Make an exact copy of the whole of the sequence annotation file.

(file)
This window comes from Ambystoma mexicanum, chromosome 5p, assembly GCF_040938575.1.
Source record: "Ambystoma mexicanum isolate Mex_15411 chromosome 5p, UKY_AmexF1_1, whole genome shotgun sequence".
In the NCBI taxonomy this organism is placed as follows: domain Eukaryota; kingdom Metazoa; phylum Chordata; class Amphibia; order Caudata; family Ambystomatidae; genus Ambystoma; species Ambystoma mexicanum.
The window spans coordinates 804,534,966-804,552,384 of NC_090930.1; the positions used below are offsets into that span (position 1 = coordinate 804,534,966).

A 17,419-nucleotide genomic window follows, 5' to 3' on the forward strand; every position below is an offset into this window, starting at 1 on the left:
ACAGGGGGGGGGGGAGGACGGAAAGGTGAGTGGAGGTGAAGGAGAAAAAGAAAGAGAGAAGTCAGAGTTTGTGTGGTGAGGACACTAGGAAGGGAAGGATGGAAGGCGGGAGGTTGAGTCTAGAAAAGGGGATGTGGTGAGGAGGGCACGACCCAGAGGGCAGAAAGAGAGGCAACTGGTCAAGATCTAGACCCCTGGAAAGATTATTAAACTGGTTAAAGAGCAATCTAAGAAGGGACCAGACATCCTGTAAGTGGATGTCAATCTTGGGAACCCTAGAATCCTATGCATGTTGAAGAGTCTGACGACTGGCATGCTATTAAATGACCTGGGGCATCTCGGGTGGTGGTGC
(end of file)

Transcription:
This window comes from Ambystoma mexicanum, chromosome 5p, assembly GCF_040938575.1.
Source record: "Ambystoma mexicanum isolate Mex_15411 chromosome 5p, UKY_AmexF1_1, whole genome shotgun sequence".
In the NCBI taxonomy this organism is placed as follows: domain Eukaryota; kingdom Metazoa; phylum Chordata; class Amphibia; order Caudata; family Ambystomatidae; genus Ambystoma; species Ambystoma mexicanum.
The window spans coordinates 804,534,966-804,552,384 of NC_090930.1; the positions used below are offsets into that span (position 1 = coordinate 804,534,966).

A 17,419-nucleotide genomic window follows, 5' to 3' on the forward strand; every position below is an offset into this window, starting at 1 on the left:
ACAGGGGGGGGGGGAGGACGGAAAGGTGAGTGGAGGTGAAGGAGAAAAAGAAAGAGAGAAGTCAGAGTTTGTGTGGTGAGGACACTAGGAAGGGAAGGATGGAAGGCGGGAGGTTGAGTCTAGAAAAGGGGATGTGGTGAGGAGGGCACGACCCAGAGGGCAGAAAGAGAGGCAACTGGTCAAGATCTAGACCCCTGGAAAGATTATTAAACTGGTTAAAGAGCAATCTAAGAAGGGACCAGACATCCTGTAAGTGGATGTCAATCTTGGGAACCCTAGAATCCTATGCATGTTGAAGAGTCTGACGACTGGCATGCTATTAAATGACCTGGGGCATCTCGGGTGGTGGTGC